My first day on the job as Music Director and Chief Conductor for Het Nationale Ballet in Amsterdam, I walked into my new office. On the desk was a pile of correspondence from my predecessor, and on the top of the pile was a fax from a colleague, describing his agony, as he suffered from a bad case of “Gisellitis”. It was not till I conducted my first season of the ballet many years later that I understood what he meant.
Giselle is one of the most difficult, frustrating, challenging and, ultimately, rewarding of the classical ballets to conduct. Musically speaking, the language is not complex or difficult to comprehend. It is of its time: charming melodies, simple accompaniments, naïve and a bit melodramatic at times, stunningly evocative and beautiful at others, all achieved using very classical musical devices.
Composer Adolphe Adam was an adept tale teller of the theatre, with a gift for melody. Like Mozart, his writing demands absolute precision in performance – one easily hears any musical imperfection. Unblemished performances are one challenge but the particular "Gisellitis” affliction, leading many a conductor to an early ballet career end, stems from the necessity to marry every note of music to virtually every step on stage. Exactly that which makes it so beloved by ballet dancers and fans across centuries and generations, makes Giselle a ballet of Olympian heights for a conductor: ballet variation after variation, character dance upon character dance, intricate and difficult (for the dancer) solo upon solo. after the overture there is hardly a moment when one’s conductor eyes can leave the stage. Our eyes remain glued to each dancer, trying to anticipate each move they make.
Multiple performances mean multiple casts, across every role, and, because the dances/soli/variations are so difficult in terms of ballet technique, each single dancer, whether peasant, prince or Wili Queen, requires a different speed, different phrasing, different points in the variation in which to speed up, or slow down, or time to balance. And then, each dancer performs differently every night- we conductors strain to see whether someone is ‘on their leg’ or ‘off their leg’ tonight; will they balance forever, turn more times, leap higher than ever before? And is the orchestra so with us that we can match the chord to landing, the sustained note to the balance, is the oboe player turning blue in the face because the dancer is so perfectly held in the lift that it needs to feel/is endless but the wind player is running out of air? What do I do? Risk the wrath of Principal Oboe or Principal Dancer, or of the ballet’s Artistic Director? Go with the drama of the moment, the musical logic, the larger dramatic imperatives of the story?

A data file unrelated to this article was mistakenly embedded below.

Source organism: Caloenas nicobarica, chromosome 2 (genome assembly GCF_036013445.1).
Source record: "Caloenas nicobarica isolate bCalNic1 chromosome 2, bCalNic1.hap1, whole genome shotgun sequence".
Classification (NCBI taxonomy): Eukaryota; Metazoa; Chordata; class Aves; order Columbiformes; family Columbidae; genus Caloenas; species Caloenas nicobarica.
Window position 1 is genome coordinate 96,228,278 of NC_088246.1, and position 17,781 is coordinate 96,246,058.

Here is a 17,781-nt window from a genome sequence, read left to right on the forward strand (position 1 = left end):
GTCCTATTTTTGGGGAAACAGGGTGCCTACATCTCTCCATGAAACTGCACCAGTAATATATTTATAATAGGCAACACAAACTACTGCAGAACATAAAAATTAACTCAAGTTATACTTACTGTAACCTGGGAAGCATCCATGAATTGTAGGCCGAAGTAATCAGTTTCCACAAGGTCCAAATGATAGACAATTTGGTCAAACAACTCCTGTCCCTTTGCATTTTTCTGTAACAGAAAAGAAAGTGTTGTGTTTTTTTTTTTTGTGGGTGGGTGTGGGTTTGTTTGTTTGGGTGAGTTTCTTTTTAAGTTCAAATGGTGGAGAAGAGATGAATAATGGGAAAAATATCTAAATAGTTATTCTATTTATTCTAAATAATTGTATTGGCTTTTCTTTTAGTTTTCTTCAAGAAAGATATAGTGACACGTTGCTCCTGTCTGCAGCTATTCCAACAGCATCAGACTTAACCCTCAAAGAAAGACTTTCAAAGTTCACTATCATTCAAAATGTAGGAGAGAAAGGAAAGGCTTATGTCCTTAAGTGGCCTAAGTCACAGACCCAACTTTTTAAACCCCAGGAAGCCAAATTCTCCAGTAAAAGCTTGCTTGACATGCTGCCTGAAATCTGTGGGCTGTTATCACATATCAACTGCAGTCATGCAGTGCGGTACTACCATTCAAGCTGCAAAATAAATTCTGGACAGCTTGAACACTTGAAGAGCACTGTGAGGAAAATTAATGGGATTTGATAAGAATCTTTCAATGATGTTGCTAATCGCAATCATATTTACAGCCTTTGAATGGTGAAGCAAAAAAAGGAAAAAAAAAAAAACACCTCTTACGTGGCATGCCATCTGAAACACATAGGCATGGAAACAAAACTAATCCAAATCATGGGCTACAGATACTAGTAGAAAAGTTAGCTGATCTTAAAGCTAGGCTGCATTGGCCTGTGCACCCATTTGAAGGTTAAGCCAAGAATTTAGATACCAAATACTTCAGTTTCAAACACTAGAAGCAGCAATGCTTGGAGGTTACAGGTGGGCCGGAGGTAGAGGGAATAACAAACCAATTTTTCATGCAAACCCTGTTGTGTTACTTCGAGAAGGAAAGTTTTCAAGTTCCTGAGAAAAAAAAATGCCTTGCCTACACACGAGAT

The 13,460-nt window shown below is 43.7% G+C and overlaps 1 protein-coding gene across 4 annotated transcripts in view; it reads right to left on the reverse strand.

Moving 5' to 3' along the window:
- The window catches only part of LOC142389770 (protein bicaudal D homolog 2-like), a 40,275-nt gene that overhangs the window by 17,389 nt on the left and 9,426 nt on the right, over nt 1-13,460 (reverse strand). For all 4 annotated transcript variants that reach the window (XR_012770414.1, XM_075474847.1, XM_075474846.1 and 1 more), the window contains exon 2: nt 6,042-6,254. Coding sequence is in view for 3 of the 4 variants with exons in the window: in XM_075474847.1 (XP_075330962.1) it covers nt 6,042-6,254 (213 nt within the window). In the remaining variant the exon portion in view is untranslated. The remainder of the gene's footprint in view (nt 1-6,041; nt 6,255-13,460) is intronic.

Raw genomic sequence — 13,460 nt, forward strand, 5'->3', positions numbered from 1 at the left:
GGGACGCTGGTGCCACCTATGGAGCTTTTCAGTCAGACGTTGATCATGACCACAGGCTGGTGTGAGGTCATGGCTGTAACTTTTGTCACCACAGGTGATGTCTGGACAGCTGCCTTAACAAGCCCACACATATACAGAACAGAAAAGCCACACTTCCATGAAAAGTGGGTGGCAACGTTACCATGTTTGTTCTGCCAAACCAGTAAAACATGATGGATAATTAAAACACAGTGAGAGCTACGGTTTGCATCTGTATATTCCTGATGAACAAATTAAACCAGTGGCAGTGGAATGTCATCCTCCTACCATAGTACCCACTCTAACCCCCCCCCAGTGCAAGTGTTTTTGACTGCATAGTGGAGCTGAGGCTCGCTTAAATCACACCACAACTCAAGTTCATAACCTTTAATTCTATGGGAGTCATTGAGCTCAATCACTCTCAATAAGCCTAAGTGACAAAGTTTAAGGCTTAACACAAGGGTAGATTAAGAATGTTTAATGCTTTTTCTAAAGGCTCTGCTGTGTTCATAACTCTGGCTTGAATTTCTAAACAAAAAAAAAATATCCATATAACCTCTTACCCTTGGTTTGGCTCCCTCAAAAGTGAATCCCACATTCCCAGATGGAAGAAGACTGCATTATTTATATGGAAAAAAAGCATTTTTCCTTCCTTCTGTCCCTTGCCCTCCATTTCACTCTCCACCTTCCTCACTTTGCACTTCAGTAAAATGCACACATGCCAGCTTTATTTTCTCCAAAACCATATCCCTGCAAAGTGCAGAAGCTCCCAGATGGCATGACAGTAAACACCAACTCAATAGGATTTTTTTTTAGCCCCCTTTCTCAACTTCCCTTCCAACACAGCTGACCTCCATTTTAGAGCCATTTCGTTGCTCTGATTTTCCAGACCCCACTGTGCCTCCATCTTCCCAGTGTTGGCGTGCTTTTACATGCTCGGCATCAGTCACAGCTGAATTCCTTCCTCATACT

Madeleine Eastoe & Kevin Jackson in The Australian Ballet's GisellePhoto Jeff Busby
This marathon of matching, anticipating, adjusting, differently, takes a thorough and detailed knowledge of classical ballet, of the choreography, and of each dancer, to execute well. Our scores are littered with tempo markings, multiple ones over every note of the score, with names of dancers attached, and then amendments for smaller or bigger stages, for different partner combinations. And, on stage, before the performance begins, at the interval and at the end of the show, dancers, ballet staff, even public at stage door, all have requests re adjustments large and small: of tempos, of breath, of the choreography (!).
It is our role, as conductors to find our way through the myriad of just demands, and to create for stage, for the orchestral players and for the audience a total whole which makes sense. How to facilitate the individual requirements of all, whilst creating drive, convincing narrative thread across two hours is a complex and mentally extremely taxing challenge. Haunted by dreams of who needs what, who is partnering whom and what was discussed in the last rehearsal? Marrying that with perusal of the orchestra list and which players are in tonight, how each responds to our beat (who plays at the front of the beat, who at the back), which flautist likes to linger at a certain point, necessitating temporal acrobatics to catch up to the millisecond moment a dancer lands a jeté (when gravity as an absolute trumps interpretative largesse): Giselle, almost like no other ballet prompts sleepless nights, troubled days and self-doubt plagued performances.
After my first week of Giselle performances I fully understood the conductors’ version of “Gisellitis”. Incurable really, the symptoms lessen somewhat with age and experience. Familiarity with our company and dancers ease fears somewhat, and, at times, one can even begin to enjoy the beauty of the music and the marvellous moment when music and dance marry perfectly, and performers and audiences alike are completely transported into the magical world of the theatre. At least, that’s what I dream of…….or maybe, someone will invent a cure?”
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